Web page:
Kampala — The continued accusations of land grabbing against the government by members of Parliament from Acholi is an opposition ploy to make political capital, three government ministers said yesterday.
Mr Omara Atubo (Lands), Mr Hillary Onek (Agriculture, Animal Industry and Fisheries) and Mr Musa Ecweru (state for disaster preparedness) said the MPs wanted the region to remain under insurgency and in poverty so that they make scores against the government.
The ministers who were addressing a press conference at the Uganda Media Centre following a Monday meeting with religious, cultural and opinion leaders in Gulu said sabotaging development was bad opposition politics, which did not augur well for the region and the country at large. The MPs boycotted the said meeting.
The ministers said the MPs' actions at times amounted to inciting violence, for which the MPs would have been charged but government would address the issue politically by sensitising the people in the region about land issues.
"Some of the MPs' utterances amount to inciting violence but we don't want to make some politicians heroes. We decided as government to approach it politically to expose the lies of these people," Atubo said. "The political leaders here (Acholi) see themselves as an opposition. The noise over land here is loudest. Is it a coincidence."
The minister gave a copy of resolutions taken at the Monday meeting in which participants reportedly distanced themselves from the MPs.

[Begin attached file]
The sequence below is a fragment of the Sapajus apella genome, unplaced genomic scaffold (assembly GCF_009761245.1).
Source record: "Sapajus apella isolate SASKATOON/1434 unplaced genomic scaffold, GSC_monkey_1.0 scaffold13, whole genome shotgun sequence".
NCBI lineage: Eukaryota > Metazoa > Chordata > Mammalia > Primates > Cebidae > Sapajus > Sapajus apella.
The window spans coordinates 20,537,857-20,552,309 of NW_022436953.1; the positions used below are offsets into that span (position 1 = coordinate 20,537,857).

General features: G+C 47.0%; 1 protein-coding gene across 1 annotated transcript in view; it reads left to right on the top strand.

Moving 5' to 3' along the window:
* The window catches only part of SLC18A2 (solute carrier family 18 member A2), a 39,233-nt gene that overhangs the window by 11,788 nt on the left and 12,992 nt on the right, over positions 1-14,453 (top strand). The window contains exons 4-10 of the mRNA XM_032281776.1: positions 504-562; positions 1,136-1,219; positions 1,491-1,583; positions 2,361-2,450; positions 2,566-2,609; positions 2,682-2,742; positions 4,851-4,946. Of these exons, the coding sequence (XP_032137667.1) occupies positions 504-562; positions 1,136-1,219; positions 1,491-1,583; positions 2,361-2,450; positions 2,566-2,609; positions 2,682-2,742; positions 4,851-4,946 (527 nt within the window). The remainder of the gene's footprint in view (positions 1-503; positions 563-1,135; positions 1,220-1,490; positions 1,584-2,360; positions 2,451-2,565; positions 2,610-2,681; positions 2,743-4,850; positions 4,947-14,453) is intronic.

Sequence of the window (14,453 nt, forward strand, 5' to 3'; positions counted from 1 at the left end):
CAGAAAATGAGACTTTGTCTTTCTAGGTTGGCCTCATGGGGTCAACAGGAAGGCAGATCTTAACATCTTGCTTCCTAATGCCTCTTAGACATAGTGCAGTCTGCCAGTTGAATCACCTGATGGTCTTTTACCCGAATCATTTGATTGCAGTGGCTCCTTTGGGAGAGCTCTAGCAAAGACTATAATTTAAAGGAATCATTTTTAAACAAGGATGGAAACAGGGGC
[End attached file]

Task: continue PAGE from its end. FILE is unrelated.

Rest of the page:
The MPs notably Okello Okello (UPC - Chwa County), Okumu Reagan (Aswa) and Odonga Otto (Aruu) have been at the forefront of making accusations of land grabbing maneuvers by the government. They have also accused the government of confining the people in the region in camps and perpetuating war so that the government grabs the abandoned land. The MPs threatened war over the issue.
The people in Acholi have spent most of the last 20 years in camps due to the Lord's Resistance Army insurgency. However, with a semblance of peace due to the ongoing peace talks in Juba, Mr Ecweru said about 400,000 had returned to their homes and were beginning to till their land.
Mr Onek said over 1,000 hectares had now been opened up by the returning displaced people. Mr Owiny Dollo gave a historical background and the present legal framework of land ownership in Uganda. He said the 1995 Constitution gave ownership of land to the people and therefore the government could no longer take over people's land at will and without their consent.